On the way to Khmelnytskyi, when the navigation app on my phone led me through a variety of tangled streets, I noticed mothers strolling with children in the villages. I’ve never seen this before to such an extent, and I’ve driven hundreds of thousands of kilometers on Ukrainian roads. I spoke recently with the Polish ambassador in Kyiv who told me that during war, one notices children with a particular intensity. He is absolutely correct! It could be that we do this because of some subconscious compassion, some particular concentration of attention on these little persons who wander now with their mothers and grandmothers through the quieter parts of Ukraine and the world. Others sit in dark, cold basements of Mariupol like shadows, to avoid being found by the murderous army. One can see many cars heading toward Kyiv. The withdrawal of the Russian army and another peaceful day in the capital clearly caused some of the inhabitants to return. I saw city buses yesterday morning on the streets of Kyiv and a notice saying that one can cross the Dnieper on the subway. It seems like a small detail, but for the daily lives of normal people, functioning public transportation is essential. The mayor of the city, however, advises the citizens of Kyiv who are now living in safe neighborhoods not to rush their return, for at least a few more days. The city is still not completely safe.

Many humanitarian convoys are going in the direction of Kyiv, and from there, farther to the east, north, and south. They consist of long lines of trucks, just like the one I passed in Letychiv that was bringing aid from Turkey; but they also include vans and passenger cars with volunteers. There are also coach buses regularly shuttling people from Poland. One particularly drew my attention. The sign behind the windshield said, “Slupsk — Mariupol.”

I could see cars filled with people and luggage, sometimes attached to the roof, with registration plates from the regions of Luhansk, Donetsk, and Kharkiv. How far they’ve already driven! They have decided to leave, as people from these regions are strenuously urged by the authorities, since heavy fighting might take place there very soon. Two buses filled with people from Mykolaiv and Kherson left Fastiv yesterday. Sadly, the Russian army uses civilians as living shields; that’s why the authorities ask people to leave and allow our army to fight the enemy with dignity.

In the outskirts of Khmelnytskyi, a smiling young volunteer girl was pointing to a thermos, offering hot tea to passersby. It’s a very simple gesture but very important for these people, because it means that someone is awaiting them.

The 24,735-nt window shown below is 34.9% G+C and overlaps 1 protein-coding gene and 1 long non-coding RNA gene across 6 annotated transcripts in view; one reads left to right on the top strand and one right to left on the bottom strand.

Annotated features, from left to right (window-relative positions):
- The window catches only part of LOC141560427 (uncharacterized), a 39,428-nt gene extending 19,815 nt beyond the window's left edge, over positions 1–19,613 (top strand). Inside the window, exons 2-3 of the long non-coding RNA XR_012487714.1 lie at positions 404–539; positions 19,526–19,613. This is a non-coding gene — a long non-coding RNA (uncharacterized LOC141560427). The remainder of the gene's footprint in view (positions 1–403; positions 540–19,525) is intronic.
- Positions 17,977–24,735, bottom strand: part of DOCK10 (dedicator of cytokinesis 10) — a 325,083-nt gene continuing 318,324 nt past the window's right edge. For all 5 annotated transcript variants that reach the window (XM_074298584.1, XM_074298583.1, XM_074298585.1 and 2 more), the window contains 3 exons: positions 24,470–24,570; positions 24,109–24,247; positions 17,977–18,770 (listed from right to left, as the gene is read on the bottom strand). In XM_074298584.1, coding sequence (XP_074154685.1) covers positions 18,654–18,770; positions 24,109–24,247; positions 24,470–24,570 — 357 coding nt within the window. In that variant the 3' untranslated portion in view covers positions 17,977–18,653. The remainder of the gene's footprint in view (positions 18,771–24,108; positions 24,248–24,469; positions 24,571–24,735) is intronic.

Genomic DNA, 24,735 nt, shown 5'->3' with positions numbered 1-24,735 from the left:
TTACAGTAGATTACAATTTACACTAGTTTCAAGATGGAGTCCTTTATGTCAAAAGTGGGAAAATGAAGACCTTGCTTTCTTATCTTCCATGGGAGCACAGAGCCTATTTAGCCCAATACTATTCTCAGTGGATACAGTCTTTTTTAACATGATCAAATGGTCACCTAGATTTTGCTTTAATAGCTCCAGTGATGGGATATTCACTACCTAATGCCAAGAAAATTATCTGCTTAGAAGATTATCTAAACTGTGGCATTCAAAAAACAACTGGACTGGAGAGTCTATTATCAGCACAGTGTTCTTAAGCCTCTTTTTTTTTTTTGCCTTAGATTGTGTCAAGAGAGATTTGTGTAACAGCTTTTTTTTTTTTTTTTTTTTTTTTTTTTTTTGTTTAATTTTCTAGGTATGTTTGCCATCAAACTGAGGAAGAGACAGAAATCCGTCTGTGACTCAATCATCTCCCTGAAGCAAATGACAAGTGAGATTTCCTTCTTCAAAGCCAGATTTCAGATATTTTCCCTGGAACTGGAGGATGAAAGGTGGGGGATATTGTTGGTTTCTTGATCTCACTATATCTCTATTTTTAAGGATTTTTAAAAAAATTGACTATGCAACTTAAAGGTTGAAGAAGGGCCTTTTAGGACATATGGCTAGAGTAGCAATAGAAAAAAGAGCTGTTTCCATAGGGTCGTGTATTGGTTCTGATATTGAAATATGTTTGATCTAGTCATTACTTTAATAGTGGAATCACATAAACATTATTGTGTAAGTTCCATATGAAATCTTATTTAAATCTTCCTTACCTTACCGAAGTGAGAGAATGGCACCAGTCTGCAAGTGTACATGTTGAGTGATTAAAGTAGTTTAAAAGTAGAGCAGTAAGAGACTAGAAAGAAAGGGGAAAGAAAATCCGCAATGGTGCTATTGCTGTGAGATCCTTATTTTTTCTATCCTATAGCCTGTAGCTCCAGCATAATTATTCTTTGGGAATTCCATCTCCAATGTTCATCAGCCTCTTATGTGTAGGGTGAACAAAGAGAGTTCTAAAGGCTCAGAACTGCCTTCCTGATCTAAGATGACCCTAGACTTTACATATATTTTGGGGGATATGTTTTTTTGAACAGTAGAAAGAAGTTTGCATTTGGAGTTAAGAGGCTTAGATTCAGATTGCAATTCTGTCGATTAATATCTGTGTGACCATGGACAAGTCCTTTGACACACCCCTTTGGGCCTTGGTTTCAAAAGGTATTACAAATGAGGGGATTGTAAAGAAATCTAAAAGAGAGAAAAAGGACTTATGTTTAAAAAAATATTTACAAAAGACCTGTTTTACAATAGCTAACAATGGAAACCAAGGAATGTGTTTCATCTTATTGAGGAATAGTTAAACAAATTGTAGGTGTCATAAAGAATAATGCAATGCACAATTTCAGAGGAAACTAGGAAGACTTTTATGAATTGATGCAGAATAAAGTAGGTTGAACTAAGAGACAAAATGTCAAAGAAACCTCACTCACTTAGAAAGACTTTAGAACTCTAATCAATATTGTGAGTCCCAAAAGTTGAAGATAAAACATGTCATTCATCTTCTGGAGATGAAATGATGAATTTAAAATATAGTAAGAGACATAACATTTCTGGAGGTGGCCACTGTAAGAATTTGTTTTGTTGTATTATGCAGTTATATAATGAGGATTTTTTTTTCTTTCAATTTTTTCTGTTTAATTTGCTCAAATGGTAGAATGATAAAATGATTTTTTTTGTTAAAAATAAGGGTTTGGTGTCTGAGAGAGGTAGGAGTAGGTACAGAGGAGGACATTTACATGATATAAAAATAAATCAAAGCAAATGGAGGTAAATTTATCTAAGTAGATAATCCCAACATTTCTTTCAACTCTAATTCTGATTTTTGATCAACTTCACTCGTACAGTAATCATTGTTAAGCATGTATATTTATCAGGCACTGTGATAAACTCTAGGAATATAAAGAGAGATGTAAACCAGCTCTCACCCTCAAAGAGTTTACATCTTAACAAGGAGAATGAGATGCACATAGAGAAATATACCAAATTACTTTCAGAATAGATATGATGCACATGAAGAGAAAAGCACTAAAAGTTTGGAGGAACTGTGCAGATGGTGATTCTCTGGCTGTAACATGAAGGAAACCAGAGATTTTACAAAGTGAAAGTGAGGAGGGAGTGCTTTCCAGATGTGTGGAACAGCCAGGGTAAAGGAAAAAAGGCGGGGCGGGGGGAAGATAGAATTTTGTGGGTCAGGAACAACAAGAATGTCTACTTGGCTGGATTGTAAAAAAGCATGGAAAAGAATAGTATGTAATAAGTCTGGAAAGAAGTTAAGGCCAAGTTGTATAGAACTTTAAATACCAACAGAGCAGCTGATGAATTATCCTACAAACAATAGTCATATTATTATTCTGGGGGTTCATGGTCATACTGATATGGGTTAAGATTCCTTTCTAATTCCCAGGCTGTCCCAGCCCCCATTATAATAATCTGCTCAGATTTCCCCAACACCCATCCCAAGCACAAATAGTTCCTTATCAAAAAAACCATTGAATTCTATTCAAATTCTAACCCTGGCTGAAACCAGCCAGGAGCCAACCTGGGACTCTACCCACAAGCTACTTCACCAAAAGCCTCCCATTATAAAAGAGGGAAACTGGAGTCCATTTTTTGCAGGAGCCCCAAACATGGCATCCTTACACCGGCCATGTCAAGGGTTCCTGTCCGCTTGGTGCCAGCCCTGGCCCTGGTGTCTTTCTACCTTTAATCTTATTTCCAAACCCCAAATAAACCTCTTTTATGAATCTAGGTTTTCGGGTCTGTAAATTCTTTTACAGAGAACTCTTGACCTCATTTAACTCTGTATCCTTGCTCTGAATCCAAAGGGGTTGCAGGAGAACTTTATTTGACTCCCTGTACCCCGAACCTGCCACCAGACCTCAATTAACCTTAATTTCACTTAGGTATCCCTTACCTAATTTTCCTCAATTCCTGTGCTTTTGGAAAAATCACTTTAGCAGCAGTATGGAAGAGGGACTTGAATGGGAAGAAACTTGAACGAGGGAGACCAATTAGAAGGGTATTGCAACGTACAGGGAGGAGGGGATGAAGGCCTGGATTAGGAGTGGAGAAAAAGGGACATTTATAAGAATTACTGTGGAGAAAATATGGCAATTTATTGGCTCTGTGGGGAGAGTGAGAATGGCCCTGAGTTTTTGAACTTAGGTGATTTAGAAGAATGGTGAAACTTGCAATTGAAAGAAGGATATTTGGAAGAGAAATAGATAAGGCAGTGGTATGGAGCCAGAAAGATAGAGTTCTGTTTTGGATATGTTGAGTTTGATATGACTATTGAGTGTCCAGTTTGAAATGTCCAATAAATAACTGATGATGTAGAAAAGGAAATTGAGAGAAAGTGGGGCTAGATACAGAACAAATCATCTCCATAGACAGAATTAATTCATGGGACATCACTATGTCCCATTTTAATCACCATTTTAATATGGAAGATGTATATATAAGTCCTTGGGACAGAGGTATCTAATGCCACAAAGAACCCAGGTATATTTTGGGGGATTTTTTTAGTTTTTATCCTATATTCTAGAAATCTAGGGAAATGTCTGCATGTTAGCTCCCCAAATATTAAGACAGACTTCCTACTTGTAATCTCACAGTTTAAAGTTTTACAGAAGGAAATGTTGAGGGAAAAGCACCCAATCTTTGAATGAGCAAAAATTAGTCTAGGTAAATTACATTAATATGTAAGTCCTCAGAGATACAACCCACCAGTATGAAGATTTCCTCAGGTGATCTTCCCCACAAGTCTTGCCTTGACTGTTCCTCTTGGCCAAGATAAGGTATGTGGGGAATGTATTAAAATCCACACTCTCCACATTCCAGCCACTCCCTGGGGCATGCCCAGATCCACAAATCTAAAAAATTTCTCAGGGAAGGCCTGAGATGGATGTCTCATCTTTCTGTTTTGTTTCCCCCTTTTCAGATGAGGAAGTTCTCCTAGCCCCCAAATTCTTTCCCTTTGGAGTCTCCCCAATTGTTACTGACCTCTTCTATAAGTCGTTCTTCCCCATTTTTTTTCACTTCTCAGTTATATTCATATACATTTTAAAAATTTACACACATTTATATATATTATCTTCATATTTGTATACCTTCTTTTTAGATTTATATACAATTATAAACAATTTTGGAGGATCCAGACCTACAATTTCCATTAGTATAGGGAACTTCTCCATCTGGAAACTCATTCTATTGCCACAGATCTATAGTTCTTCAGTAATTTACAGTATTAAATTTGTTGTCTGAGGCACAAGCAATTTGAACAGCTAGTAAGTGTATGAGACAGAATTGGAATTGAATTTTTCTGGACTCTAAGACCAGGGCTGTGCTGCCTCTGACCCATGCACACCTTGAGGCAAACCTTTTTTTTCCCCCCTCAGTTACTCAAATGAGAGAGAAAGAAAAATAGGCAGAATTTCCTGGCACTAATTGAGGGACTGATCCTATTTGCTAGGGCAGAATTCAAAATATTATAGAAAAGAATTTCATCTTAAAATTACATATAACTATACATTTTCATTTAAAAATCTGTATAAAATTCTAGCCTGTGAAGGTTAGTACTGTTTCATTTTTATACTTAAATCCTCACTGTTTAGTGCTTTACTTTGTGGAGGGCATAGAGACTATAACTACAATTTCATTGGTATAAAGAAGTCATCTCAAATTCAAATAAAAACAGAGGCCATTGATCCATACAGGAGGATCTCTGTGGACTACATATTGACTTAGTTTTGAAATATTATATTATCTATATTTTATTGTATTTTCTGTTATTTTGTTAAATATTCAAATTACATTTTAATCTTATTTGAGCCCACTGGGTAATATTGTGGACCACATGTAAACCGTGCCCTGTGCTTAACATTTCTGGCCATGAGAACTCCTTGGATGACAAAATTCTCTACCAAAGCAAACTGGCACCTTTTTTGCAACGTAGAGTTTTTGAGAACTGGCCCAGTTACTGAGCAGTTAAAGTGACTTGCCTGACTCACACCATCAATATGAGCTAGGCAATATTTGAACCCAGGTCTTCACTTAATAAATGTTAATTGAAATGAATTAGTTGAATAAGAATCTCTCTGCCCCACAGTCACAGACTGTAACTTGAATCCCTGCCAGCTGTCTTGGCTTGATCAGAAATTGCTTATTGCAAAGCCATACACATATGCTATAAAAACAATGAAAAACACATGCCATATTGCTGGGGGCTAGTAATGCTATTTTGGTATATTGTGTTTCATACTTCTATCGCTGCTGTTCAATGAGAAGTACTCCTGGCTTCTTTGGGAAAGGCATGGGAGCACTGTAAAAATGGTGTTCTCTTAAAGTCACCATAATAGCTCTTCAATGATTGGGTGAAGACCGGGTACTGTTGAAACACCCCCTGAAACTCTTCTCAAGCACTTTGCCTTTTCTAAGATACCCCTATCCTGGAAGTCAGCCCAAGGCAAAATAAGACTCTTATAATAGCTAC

Since the very beginning, one of the weapons of this war has been words. I will not describe Russian propaganda, since everyone knows it well. Instead, let me mention some signs and billboards on the highway. In many places in Khmelnytskyi, I’ve seen posters in English saying, “Russians are killing our children.” There are also religious themes. On one of the billboards along the highway, the soldiers of the occupying army were depicted as servants of the biblical Herod. Some time ago, on one of the barricades in Kyiv, I saw a copy of the so-called “Saint Javelina”, which is an icon of Our Lady adorned with Ukrainian symbols and holding, instead of the Child Jesus, an American handheld anti-tank missile, the Javelin. I understand the perhaps noble intentions of the author of this painting, but I really don’t like it. I think the same way about the saying that’s been painted and repeated almost everywhere since the beginning of the war: “To the Russian warship, go ___.” Many wise Ukrainians who I respect enormously started protesting against vulgarity in public debate. Eastern Rite Bishop Taras Senkiv said it best: “It’s not an instrument of war; it’s a sign of defeat.”

I am sending today’s letter in the morning from the priory in Khmelnytskyi. I came here to meet with Brothers Jakub and Wlodzimierz. This place has become a shelter for refugees from Kyiv and Kharkiv, like many religious houses that have opened their doors to become homes for people escaping from war. We are not only giving to them. Especially since most of these things we offer we have received from others. But as I discover over and over again, it is they who are a gift to us. I experienced this for the first time a couple months ago when our Kyiv community hosted refugees from Kabul. It’s a little like the poem “Justice” by Father Jan Twardowski, which I’ve been carrying with me throughout my life:

If everyone had four apples
If everyone was strong as a horse
If everyone was equally defenceless in love
If everyone had the same thing
No one would need anyone.

It looks like we live in the time of God’s Justice, when we need each other.

With warm greetings and request for prayer,

Jarosław Krawiec OP,
Khmelnytskyi, Tuesday, April 5, 8am


If you wish to provide monetary support to the Dominicans in Ukraine, this document has information on where to send money, otherwise, you can support Caritas Australia’s Emergency Ukraine Appeal by visiting caritas.org.au/ukraine.